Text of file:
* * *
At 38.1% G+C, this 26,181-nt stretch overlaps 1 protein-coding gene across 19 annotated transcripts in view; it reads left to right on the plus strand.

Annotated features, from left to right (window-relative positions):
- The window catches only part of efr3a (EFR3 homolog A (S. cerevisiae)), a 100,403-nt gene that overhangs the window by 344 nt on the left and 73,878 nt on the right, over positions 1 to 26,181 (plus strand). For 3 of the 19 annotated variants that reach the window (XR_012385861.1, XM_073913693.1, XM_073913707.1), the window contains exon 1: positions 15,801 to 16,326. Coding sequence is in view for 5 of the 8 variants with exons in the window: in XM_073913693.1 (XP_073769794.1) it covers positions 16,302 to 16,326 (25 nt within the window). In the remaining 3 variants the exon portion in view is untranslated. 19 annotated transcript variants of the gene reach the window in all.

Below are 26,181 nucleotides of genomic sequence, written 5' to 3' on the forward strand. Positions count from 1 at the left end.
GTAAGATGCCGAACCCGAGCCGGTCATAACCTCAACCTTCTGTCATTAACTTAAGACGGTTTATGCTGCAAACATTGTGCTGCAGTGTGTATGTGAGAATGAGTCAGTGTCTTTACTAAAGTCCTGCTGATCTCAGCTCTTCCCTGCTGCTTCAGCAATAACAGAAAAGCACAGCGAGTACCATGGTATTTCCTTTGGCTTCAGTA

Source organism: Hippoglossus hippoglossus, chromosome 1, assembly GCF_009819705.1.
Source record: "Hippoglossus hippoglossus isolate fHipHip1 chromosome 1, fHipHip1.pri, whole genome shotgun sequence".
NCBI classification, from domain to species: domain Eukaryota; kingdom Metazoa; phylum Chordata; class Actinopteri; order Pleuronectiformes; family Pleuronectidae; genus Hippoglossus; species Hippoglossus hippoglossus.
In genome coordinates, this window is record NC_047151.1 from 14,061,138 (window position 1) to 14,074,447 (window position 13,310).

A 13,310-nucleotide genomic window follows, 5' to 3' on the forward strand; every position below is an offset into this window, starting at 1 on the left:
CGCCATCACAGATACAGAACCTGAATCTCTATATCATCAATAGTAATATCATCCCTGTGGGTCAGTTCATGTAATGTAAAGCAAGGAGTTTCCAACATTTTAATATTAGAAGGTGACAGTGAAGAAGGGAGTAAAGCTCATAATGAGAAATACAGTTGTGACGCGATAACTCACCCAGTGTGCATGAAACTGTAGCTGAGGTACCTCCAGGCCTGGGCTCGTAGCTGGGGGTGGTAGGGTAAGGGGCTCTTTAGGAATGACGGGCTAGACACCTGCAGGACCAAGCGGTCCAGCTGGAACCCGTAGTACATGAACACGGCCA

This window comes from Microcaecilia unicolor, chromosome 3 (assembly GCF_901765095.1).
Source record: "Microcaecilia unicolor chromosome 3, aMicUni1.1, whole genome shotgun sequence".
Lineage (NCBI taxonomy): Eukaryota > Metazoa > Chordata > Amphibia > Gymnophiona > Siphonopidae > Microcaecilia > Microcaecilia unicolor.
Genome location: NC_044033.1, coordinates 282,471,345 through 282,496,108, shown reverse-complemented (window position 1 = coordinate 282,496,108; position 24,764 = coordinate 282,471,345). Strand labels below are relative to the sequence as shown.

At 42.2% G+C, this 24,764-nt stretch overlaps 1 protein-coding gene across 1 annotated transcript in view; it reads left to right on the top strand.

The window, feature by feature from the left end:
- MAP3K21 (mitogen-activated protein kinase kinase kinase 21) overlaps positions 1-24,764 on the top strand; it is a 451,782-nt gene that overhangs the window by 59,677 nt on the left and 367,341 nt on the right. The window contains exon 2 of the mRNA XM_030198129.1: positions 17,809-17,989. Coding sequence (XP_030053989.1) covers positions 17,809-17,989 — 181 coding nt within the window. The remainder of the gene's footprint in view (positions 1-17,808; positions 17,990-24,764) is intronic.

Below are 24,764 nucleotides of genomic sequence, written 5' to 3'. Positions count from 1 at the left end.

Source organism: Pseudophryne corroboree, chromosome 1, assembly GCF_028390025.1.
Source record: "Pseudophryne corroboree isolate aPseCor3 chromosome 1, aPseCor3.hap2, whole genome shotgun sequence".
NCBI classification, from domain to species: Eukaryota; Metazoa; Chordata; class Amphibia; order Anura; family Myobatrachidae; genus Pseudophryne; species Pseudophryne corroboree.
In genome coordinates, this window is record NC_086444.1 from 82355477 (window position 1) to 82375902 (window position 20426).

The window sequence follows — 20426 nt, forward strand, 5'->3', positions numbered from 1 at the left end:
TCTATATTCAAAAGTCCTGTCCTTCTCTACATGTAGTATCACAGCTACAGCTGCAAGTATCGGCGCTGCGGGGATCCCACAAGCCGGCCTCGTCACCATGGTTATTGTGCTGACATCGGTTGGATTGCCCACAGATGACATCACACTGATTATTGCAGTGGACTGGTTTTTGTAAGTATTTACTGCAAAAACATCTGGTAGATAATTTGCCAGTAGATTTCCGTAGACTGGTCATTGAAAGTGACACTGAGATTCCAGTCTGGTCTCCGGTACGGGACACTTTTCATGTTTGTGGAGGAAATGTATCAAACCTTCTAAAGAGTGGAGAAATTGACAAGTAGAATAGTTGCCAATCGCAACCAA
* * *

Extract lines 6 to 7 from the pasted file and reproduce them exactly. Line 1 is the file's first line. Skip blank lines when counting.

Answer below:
Source organism: Hippoglossus hippoglossus, chromosome 1, assembly GCF_009819705.1.
Source record: "Hippoglossus hippoglossus isolate fHipHip1 chromosome 1, fHipHip1.pri, whole genome shotgun sequence".